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Sep 16, 2019 1:39 PM
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I have 7 continuous factors and 2 discrete numeric factors (presence/absence). I would like to use DOE to identify which factors play a role in the response, identify if there are any interactions between factors and finally determine the range of factors for optimal response.

I can think of two ways to do it and I am not sure which one gives me a more accurate model to identify factors and interactions.

1) I remembered from my DOE classroom training 2 years ago that JMP prefers users to use Custom design now. I used Custom Design and looked at Main Effects and 2nd interactions of all 9 factors. I have 52 runs. Then I need to set up another DOE with RSM design to identify quadratic effects.

2) I used DSD and came up with 25 runs. After analyzing the data from DSD, I should be able to narrow down to a few key factors (for example, 4-5 factors), I will augment design with these 5 factors and add 2nd interactions and quadratic effects. I will fix the other factors using the analysis from DSD. Then I need to set up 9 extra runs and group them in a new block.

My second approach allows me to have 18 less runs (52 vs. 25+9) and have the flexibility to change my range for certain factors in my augment design. I understand that if I change the range for certain factors, I need more runs to lower prediction variance.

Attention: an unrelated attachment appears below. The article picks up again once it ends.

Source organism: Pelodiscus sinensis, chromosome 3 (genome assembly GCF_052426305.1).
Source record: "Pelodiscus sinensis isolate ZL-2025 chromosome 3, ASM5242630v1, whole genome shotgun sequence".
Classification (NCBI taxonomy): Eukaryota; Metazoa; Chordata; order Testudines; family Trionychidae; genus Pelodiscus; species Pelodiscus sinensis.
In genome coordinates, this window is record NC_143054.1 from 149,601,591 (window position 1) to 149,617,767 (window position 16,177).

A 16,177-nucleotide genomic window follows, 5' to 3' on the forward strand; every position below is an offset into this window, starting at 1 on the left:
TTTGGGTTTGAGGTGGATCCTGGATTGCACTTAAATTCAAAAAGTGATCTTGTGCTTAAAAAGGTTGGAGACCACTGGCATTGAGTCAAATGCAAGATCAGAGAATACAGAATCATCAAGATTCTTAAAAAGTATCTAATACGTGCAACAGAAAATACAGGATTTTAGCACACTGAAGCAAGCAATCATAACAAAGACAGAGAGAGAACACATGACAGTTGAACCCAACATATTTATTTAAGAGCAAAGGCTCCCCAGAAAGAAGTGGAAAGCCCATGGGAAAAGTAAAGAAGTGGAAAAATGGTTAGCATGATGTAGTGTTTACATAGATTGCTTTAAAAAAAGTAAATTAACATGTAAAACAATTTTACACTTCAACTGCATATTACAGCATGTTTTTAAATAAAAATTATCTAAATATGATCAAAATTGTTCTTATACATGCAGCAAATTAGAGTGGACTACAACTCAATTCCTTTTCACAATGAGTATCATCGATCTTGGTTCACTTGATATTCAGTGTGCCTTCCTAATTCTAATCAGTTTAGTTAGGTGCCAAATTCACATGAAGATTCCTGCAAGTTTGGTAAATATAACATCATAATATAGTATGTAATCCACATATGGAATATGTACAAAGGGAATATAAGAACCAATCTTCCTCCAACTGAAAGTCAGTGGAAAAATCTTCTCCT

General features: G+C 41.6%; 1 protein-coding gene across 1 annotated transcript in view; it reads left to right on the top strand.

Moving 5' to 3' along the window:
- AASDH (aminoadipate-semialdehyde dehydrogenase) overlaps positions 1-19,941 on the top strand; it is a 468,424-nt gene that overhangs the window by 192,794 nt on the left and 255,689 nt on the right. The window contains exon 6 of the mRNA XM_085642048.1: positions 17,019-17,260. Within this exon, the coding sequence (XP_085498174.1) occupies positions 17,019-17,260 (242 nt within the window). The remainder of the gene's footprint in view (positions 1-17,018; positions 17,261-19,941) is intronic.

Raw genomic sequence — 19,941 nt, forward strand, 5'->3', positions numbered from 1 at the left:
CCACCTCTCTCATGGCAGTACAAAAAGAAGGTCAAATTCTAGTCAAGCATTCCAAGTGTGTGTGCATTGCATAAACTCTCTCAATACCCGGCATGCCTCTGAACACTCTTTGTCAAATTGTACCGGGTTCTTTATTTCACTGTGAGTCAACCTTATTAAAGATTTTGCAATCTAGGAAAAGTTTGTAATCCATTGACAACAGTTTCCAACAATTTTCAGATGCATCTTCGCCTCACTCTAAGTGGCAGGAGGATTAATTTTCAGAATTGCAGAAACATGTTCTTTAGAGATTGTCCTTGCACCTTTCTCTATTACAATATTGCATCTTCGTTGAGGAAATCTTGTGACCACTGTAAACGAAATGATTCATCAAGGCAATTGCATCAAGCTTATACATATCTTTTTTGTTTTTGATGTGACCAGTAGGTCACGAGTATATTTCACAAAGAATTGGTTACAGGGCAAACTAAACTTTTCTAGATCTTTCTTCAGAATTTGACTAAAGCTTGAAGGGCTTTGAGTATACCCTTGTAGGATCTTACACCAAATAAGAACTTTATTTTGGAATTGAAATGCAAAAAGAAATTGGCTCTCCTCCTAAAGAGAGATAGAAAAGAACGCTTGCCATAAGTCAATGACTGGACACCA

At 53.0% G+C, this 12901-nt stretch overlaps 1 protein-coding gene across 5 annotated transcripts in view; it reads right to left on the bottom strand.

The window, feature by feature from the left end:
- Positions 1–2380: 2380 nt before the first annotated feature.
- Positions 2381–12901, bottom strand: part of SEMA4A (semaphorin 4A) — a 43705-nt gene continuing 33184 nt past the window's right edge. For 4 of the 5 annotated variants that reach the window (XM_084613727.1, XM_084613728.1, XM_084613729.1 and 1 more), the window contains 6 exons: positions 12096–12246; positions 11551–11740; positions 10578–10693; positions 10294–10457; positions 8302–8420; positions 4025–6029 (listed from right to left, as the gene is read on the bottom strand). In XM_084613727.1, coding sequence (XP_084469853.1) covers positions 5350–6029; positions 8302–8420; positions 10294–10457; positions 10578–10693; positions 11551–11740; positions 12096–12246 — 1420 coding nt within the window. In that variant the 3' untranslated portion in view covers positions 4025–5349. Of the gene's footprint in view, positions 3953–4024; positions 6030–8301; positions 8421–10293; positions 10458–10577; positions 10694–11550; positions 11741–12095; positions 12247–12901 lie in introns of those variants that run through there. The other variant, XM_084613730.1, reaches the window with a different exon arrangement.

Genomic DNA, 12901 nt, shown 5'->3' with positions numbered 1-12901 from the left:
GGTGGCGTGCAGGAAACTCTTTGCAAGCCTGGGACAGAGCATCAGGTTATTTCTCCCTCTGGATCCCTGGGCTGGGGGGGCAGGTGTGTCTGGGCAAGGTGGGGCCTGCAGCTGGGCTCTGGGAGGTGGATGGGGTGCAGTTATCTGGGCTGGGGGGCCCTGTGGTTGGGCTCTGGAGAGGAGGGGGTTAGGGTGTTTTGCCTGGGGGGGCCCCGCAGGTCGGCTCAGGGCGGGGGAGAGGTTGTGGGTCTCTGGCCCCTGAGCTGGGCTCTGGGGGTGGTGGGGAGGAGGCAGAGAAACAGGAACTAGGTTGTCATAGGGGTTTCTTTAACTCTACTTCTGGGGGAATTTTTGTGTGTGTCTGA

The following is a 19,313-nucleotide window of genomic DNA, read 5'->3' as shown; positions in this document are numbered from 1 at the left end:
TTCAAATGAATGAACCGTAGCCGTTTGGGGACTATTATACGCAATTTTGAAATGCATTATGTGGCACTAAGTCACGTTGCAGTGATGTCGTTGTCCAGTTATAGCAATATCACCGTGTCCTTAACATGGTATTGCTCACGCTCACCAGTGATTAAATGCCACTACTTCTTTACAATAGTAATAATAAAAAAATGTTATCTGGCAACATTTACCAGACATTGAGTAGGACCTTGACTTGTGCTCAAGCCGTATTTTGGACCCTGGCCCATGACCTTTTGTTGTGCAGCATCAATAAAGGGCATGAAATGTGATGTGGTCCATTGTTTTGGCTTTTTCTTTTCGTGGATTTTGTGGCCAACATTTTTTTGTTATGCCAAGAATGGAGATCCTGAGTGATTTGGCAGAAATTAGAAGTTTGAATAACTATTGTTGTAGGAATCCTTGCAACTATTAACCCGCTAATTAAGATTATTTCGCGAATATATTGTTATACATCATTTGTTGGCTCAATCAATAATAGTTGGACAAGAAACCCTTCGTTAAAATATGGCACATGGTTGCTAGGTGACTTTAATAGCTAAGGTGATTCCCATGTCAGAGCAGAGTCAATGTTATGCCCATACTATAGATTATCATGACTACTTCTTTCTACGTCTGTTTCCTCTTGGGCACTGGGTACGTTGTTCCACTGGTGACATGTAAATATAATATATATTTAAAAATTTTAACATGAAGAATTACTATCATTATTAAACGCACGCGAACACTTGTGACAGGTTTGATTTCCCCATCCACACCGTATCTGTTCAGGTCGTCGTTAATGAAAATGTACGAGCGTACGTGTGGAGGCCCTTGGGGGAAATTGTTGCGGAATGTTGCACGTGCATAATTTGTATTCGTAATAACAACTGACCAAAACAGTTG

I can only see advantages of doing Augment Design. What is the advantages of doing a custom design with all the factors all at once? When should I use Augment Design vs Custom Design?

Thanks.

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I don't know where you got the idea that for (1) you need a custom design with 52 runs that requires an augmentation. Similarly, I don't know where you got the idea that for (2) you must augment the DSD to estimate more than the main effects.

The DSD is a special case of the alias-optimal custom design for the RSM model. That is how the DSD was discovered.

You might not have to augment the DSD. If no more than 3 factors are active, then DSD for 9 factors will support the full quadratic model, which is often sufficiently accurate over the range of the response. Adding extra runs will increase both the power of the and the coverage of the design because you are effectively adding 'fake' factors. That change makes the 'sparsity of effects' principle more likely.